Firewire/IEEE 1394 help

Discussion in 'Computer Information' started by Reaper, Nov 21, 2003.

  1. Reaper

    Reaper Guest

    Ok, newbie questions here. Hopefully someone can help me. I just got a new
    Dell Inspiron laptop with a IEEE 1394 port on it that I was planning to use
    with an external hard drive I already have. I can't do this because the
    ports don't match up. I can use the drive through a USB port but I want to
    understand where my thinking went wrong and how I can prevent making the
    same mistake again. My research has led me to the following conclusions -
    please tell me if I'm correct or if I'm just a low grade moron.

    1. - Firewire and IEEE 1394 ports are the exact same thing? Firewire is just
    Mac's trademarked name for the technology?

    2. - Firewire/IEEE 1394 ports come in two varieties, 6 pin like the port on
    the back of my hard drive and 4 pin like the one on my laptop. The different
    ports work the same as far as data transfers are concerned but the 6 pin
    ports include wires to transmit power from the computer to whatever is
    plugged into them thus eliminating the need for a seperate power supply.

    3. - There are no, non-Mac, laptops that offer a 6-pin port?

    Any help would be appreciated.
     
    Reaper, Nov 21, 2003
    #1
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  2. Reaper

    Night_Seer Guest

    Reaper wrote:
    > Ok, newbie questions here. Hopefully someone can help me. I just got
    > a new Dell Inspiron laptop with a IEEE 1394 port on it that I was
    > planning to use with an external hard drive I already have. I can't
    > do this because the ports don't match up. I can use the drive through
    > a USB port but I want to understand where my thinking went wrong and
    > how I can prevent making the same mistake again. My research has led
    > me to the following conclusions - please tell me if I'm correct or if
    > I'm just a low grade moron.
    >
    > 1. - Firewire and IEEE 1394 ports are the exact same thing? Firewire
    > is just Mac's trademarked name for the technology?
    >
    > 2. - Firewire/IEEE 1394 ports come in two varieties, 6 pin like the
    > port on the back of my hard drive and 4 pin like the one on my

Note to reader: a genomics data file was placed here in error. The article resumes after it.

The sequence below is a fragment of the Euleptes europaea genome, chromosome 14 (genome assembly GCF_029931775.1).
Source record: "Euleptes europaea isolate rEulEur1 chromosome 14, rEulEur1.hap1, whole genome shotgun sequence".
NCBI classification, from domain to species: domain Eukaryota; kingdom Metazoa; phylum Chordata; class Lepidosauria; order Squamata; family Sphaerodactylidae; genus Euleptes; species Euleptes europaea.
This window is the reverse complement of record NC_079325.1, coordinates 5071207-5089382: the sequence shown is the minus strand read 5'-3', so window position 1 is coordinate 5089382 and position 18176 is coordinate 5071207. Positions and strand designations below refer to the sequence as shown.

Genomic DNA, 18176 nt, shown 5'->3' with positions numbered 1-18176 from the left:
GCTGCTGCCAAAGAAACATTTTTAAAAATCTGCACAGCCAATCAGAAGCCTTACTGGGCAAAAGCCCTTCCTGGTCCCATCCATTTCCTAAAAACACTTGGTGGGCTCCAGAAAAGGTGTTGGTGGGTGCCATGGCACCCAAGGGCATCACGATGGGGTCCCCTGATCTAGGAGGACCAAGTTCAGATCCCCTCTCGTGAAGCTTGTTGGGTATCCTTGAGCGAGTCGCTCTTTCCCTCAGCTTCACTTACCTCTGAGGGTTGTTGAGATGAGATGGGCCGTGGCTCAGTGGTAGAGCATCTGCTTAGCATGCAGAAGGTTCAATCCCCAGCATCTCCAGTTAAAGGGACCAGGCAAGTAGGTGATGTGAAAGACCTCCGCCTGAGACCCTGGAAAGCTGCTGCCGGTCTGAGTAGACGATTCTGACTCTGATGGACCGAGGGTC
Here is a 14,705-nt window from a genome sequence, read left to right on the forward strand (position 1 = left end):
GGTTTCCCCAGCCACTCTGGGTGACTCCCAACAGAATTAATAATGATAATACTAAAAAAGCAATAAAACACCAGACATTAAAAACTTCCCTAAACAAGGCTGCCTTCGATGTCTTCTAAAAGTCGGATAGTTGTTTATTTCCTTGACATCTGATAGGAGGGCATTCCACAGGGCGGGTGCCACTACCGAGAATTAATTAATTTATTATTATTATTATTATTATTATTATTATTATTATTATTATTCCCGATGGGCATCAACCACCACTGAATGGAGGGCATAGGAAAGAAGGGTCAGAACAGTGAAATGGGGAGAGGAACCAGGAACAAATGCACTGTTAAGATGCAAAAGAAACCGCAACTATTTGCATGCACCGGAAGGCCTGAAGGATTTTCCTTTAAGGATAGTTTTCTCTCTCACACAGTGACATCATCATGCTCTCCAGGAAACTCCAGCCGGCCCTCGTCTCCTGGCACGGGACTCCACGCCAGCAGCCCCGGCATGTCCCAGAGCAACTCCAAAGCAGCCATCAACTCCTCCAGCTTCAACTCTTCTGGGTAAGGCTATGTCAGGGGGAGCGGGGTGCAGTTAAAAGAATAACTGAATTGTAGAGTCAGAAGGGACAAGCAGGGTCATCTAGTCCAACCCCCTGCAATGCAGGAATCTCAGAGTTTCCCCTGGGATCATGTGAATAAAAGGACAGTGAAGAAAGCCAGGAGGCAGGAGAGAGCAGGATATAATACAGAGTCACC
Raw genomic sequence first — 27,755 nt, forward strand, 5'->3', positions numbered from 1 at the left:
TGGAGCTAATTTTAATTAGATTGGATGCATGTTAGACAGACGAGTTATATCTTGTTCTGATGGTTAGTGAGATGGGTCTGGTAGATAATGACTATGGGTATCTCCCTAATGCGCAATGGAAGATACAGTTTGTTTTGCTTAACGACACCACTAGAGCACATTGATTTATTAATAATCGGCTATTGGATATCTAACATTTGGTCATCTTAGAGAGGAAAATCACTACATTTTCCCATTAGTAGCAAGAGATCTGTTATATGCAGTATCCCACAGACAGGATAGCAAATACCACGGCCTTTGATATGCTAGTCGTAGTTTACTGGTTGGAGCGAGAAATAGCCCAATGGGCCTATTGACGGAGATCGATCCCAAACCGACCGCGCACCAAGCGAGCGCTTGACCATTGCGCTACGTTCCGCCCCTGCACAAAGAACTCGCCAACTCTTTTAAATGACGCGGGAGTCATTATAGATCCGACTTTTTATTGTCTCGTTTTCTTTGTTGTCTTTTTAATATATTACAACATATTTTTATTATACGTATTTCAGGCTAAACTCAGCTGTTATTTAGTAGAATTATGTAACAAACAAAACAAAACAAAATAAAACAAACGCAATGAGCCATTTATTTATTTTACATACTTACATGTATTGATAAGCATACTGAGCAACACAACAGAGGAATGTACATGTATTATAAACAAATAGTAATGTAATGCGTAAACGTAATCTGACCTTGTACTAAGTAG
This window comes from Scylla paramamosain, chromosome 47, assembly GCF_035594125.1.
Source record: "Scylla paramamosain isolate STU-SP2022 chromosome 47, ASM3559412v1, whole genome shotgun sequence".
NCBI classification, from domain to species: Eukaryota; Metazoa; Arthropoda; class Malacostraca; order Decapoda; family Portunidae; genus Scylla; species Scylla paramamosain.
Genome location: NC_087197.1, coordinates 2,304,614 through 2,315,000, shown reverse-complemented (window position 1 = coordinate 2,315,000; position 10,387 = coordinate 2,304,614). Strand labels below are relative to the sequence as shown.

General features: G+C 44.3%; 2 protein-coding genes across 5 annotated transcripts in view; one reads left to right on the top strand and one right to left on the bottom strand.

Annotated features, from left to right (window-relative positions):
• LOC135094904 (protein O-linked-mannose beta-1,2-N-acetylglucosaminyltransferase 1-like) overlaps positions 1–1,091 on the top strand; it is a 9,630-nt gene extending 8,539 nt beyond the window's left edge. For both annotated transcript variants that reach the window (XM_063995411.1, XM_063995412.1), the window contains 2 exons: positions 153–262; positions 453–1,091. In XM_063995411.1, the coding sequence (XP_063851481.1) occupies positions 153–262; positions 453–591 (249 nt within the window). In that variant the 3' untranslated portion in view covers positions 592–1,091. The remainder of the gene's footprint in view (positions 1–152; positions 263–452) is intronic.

> laptop. The different ports work the same as far as data transfers
    > are concerned but the 6 pin ports include wires to transmit power
    > from the computer to whatever is plugged into them thus eliminating
    > the need for a seperate power supply.
    >
    > 3. - There are no, non-Mac, laptops that offer a 6-pin port?
    >
    > Any help would be appreciated.


    Just some info...it is also the same as iLink which is Sony's trademark
    name for it, which they use on many camcorders.

    --
    Night_Seer
     
    Night_Seer, Nov 21, 2003
    #2
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  3. Reaper

    LarryLamb Guest

    "Reaper" <> wrote in message
    news:...
    > Ok, newbie questions here. Hopefully someone can help me. I just got a new
    > Dell Inspiron laptop with a IEEE 1394 port on it that I was planning to use
    > with an external hard drive I already have. I can't do this because the
    > ports don't match up. I can use the drive through a USB port but I want to
    > understand where my thinking went wrong and how I can prevent making the
    > same mistake again. My research has led me to the following conclusions -
    > please tell me if I'm correct or if I'm just a low grade moron.
    >
    > 1. - Firewire and IEEE 1394 ports are the exact same thing? Firewire is just
    > Mac's trademarked name for the technology?
    >
    > 2. - Firewire/IEEE 1394 ports come in two varieties, 6 pin like the port on
    > the back of my hard drive and 4 pin like the one on my laptop. The different
    > ports work the same as far as data transfers are concerned but the 6 pin
    > ports include wires to transmit power from the computer to whatever is
    > plugged into them thus eliminating the need for a seperate power supply.
    >
    > 3. - There are no, non-Mac, laptops that offer a 6-pin port?
    >
    > Any help would be appreciated.
    >

    The unglamorously named IEEE 1394 serial connection system was devised back in
    1995 by Apple, which wisely renamed it Firewire. In 2001 it had the rare
    distinction of being awarded an Emmy Engineering Award for its impact on the
    television industry. Three years ago Sony managed to confuse matters by calling
    it iLink, but rest assured, IEEE 1394, Firewire and iLink are one and the same.